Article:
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Does photographing a colleague's work constitute workplace bullying?

Q: One of our workers has been taking photos of a co-worker in relation to their work quality (or the lack of it), then handing it to their section manager. This is causing unreasonable pressure on the worker who is being photographed. Would this constitute workplace bullying?

A: If the photographing occurs on more than one occasion or is part of a broader pattern of behaviour directed toward the worker, it could constitute workplace bullying.

Workplace bullying is defined under the Fair Work Act 2009 (Cth) (FW Act) as repeated unreasonable behaviour directed toward a worker that creates a risk to health and safety. Bullying behaviour may be either intentional or unintentional.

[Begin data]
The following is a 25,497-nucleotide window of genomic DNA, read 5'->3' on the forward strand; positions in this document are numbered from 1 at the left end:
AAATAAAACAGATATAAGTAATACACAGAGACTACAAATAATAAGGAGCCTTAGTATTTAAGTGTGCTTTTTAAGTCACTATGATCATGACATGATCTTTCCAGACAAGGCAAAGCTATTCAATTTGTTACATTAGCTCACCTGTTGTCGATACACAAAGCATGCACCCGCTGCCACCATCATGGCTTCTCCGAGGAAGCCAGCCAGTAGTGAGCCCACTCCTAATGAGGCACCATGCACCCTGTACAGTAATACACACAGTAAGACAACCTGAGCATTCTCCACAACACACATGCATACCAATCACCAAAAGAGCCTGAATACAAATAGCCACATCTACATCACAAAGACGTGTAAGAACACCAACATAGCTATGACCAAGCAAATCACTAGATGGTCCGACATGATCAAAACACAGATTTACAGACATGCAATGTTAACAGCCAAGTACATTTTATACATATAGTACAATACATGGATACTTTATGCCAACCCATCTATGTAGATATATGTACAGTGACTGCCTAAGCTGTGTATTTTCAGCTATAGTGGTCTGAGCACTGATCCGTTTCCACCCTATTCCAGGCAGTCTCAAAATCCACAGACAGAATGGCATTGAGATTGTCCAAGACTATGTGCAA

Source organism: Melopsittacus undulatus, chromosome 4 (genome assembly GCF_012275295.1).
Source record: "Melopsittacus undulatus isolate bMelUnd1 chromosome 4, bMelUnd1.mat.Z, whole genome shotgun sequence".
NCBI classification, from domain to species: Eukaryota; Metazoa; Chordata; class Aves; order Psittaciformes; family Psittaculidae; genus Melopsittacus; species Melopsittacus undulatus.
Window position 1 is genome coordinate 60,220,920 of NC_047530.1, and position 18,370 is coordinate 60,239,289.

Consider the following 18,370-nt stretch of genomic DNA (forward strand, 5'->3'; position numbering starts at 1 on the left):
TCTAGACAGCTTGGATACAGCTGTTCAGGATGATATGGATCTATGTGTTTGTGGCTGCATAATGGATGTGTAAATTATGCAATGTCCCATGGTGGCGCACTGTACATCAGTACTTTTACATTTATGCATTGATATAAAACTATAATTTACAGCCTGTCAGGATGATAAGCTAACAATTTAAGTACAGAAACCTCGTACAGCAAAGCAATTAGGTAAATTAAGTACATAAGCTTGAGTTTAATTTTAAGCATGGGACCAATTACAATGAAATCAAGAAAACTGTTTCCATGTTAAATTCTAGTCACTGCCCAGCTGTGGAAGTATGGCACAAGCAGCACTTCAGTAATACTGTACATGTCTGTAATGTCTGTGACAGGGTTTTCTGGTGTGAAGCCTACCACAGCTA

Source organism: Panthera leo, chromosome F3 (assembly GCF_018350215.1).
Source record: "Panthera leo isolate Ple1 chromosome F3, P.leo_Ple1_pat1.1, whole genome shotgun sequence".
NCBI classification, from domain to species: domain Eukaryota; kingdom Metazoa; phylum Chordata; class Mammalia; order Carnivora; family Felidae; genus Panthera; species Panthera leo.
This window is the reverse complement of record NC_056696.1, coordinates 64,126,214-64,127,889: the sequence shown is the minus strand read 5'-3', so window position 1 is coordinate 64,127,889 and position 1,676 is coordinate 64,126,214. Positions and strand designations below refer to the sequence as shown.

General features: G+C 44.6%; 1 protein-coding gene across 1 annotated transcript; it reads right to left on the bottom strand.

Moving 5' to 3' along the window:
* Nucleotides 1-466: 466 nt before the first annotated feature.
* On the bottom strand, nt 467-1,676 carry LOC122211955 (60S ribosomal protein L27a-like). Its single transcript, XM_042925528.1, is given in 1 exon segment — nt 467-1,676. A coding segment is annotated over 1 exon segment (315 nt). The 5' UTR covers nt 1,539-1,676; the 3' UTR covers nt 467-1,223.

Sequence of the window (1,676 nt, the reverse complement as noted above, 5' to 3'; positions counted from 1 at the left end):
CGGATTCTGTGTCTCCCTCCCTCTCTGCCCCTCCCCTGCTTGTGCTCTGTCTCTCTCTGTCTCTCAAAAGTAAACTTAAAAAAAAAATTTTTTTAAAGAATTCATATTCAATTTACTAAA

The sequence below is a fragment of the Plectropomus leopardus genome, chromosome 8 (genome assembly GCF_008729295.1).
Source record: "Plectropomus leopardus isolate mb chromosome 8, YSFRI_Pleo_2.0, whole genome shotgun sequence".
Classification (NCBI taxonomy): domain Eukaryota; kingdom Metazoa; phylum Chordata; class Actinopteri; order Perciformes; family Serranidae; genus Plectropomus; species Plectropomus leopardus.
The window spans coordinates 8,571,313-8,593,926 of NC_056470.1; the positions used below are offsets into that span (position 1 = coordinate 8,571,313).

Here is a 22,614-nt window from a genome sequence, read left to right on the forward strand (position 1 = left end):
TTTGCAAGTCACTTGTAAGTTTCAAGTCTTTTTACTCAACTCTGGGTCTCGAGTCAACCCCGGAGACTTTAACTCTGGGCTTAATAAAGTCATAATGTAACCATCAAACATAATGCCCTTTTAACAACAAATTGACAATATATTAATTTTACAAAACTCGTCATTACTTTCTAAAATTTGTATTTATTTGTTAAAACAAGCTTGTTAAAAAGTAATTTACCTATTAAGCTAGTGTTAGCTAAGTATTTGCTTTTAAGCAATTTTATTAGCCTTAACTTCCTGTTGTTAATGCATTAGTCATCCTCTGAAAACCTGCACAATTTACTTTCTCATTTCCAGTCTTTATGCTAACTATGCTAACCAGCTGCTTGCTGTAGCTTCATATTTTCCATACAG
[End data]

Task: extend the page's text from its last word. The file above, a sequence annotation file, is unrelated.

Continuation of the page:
Workplace bullying may give an employee a right to make an application to the Fair Work Commission for a stop bullying order under the FW Act.

If the worker being photographed does have quality issues with their work, some form of performance management may be warranted. However, a performance
management process may still give rise to bullying if the performance management actions are unreasonable.

Some of the relevant considerations to determine whether a performance management action is reasonable includes:

  • the impact of the performance management action on the worker;
  • the way the performance management action has been carried out, e.g. whether the action is consistent with workplace policies and procedures; and
  • the circumstances that have led to the performance management action.

Chapters B1 Bullying and P1 Performance Management in your Health & Safety Handbook contain relevant information in these areas.

Please note: The answer is correct at the time of publishing. Be aware that laws may change over time. Refer to Bullying for current advice.

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